“Holy Sonnet X” – John Donne
Death be not proud, though some have called thee
Mighty and dreadful, for, thou art not so,
For, those, whom thou think’st, thou dost overthrow,
Die not, poore death, nor yet canst thou kill me.
From rest and sleepe, which but thy pictures bee,
Much pleasure, then from thee, much more must flow,
And soonest our best men with thee doe goe,
Rest of their bones, and souls deliverie.
Thou art slave to Fate, Chance, kings, and
And dost with poyson, warre, and sicknesse dwell,
And poppie, or charmes can make us sleepe as well,
And better then thy stroake; why swell’st thou then;
One short sleepe past, wee wake eternally, And death shall be no more; Death, thou shalt die.
Death, ironically, the only surety in life.
Many fear it because we don’t know what awaits us on the other side – or if there even is an “other side” for that matter. Yes there are many with conflicting views; some say there is a Heaven and a Hell and you’ll be judged for your earthly actions and sent to either. Others believe that your soul will be recycled and sent back to Earth for a new life etc. etc.
I have recently come to a realisation – I am not okay with my own mortality. It’s all very well and good to be bold and say that one does not fear death, but I think that deep down, everyone is at least a little bit afraid, even if they won’t admit to it.
I fear the day that my loved ones will be taken from me. I lost my Aunt last year (2014) and it is still unbelievable to me. I often think of her in the present tense and then realisation, like a swift punch to the stomach, brings me back to reality. My grandfather passed away when I was 7 years old and to this day, I cannot think of him without getting emotional. Clearly I do not deal well with loss (a topic for another day).
I fear the day that I am taken from this world. I often wonder to myself “When I die, I wonder if people will miss me”. By the time I shuffle off this mortal coil, I want to know that I made some sort of mark on the world and in people’s lives – but how can I know?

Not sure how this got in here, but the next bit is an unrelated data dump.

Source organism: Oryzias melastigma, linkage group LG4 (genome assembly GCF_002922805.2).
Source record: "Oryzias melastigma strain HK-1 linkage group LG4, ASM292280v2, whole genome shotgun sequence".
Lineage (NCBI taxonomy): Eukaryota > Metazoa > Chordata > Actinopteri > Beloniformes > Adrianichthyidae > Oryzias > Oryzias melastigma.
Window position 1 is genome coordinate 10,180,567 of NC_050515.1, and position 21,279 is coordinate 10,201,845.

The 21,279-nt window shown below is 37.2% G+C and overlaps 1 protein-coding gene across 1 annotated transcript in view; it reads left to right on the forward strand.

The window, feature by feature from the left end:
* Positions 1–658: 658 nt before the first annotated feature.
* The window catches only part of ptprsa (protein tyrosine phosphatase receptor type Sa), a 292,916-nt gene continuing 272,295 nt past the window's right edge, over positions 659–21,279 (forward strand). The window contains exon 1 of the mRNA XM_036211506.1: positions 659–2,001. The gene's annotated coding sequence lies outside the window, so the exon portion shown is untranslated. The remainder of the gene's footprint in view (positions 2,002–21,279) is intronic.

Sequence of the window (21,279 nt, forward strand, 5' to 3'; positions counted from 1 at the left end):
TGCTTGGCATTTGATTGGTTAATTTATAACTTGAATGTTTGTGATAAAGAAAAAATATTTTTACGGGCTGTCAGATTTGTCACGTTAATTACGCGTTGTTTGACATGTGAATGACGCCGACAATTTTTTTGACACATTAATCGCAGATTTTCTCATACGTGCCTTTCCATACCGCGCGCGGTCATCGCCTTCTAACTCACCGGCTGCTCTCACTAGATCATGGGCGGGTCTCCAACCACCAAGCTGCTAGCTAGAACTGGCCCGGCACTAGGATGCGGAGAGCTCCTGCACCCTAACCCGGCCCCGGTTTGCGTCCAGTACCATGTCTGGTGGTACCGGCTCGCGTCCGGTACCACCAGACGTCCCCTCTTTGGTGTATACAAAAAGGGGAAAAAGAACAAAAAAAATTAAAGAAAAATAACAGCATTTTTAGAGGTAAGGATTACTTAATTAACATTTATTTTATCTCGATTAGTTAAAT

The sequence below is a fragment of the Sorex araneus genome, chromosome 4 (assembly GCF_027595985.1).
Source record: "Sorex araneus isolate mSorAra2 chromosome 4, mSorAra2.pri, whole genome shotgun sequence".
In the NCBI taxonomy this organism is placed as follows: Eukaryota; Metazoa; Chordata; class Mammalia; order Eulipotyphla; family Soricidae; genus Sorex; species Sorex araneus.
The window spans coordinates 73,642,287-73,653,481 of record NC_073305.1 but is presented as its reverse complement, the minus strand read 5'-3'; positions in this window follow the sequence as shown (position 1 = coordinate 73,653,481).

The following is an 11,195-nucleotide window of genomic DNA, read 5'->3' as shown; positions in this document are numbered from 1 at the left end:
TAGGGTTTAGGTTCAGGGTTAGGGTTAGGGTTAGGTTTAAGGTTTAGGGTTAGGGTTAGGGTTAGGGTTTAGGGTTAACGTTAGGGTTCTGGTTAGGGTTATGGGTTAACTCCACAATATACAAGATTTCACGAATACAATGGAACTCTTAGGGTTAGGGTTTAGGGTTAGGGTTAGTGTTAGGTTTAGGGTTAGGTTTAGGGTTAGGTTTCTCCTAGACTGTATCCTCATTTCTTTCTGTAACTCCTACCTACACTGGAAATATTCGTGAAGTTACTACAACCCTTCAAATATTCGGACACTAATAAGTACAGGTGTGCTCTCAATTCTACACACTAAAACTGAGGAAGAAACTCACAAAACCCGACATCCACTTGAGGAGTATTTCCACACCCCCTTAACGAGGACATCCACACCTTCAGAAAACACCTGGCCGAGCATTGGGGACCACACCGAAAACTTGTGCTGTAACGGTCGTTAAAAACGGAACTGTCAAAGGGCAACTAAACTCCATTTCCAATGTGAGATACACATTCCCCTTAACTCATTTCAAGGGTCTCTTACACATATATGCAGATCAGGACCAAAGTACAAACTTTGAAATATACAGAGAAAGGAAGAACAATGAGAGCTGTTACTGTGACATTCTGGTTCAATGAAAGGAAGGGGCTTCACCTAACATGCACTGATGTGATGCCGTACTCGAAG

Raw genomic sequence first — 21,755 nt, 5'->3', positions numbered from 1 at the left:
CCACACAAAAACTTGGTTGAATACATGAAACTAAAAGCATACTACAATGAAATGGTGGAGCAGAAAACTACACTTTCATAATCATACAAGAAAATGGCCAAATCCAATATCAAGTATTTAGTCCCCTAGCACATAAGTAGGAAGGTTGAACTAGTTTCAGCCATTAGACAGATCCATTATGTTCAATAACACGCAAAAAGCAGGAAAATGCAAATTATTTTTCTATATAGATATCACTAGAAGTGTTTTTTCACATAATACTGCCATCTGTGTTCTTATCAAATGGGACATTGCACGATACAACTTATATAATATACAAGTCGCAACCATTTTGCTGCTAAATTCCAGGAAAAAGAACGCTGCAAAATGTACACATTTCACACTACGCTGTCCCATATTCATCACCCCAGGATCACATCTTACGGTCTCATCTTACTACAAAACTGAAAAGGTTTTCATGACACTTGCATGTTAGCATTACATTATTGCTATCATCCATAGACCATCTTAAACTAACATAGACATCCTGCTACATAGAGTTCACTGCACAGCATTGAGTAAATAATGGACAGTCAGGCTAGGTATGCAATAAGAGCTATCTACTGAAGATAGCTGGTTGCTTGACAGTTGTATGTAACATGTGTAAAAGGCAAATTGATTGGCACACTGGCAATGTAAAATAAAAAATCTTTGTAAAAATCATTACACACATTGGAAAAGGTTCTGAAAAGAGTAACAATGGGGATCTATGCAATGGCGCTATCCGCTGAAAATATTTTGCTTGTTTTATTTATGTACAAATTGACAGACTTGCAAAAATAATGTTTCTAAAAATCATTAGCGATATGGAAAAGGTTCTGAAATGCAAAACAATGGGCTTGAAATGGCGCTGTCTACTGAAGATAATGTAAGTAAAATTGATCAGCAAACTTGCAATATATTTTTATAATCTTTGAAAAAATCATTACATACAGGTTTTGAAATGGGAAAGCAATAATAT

Perhaps the scariest part of death is that it doesn’t keep a calendar. The uncertainty of when it will strike is what scares me to no end. Death comes like a thief in the night and robs us of our most precious possessions.
A quote by James Baldwin illustrates my point more eloquently:
Life is tragic simply because the earth turns and the sun inexorably rises and sets, and one day, for each of us, the sun will go down for the last, last time.
This is all terribly morbid, isn’t it? But there is a reason I started this piece out with John Donne’s “Holy Sonnet X” aka “Death Be Not Proud”. We do not have the answers when it comes to death – nor do I think we will ever, but perhaps if we are able to change the way we think of it, it loses its power over us.
We can conquer death, maybe not in a literal sense, but in a more abstract one. If we remove the notion of “finality” from death, then it becomes another part of life.
I believe that we are not our physical bodies, but that once this vessel ceases to function, that our souls will continue on in our journey. I believe in a thereafter; that one day we will be reunited with the ones we love in a place called Paradise. So I echo the words of John Donne and say death be not proud because “One short sleepe past, wee wake eternally, And death shall be no more; Death, thou shalt die.”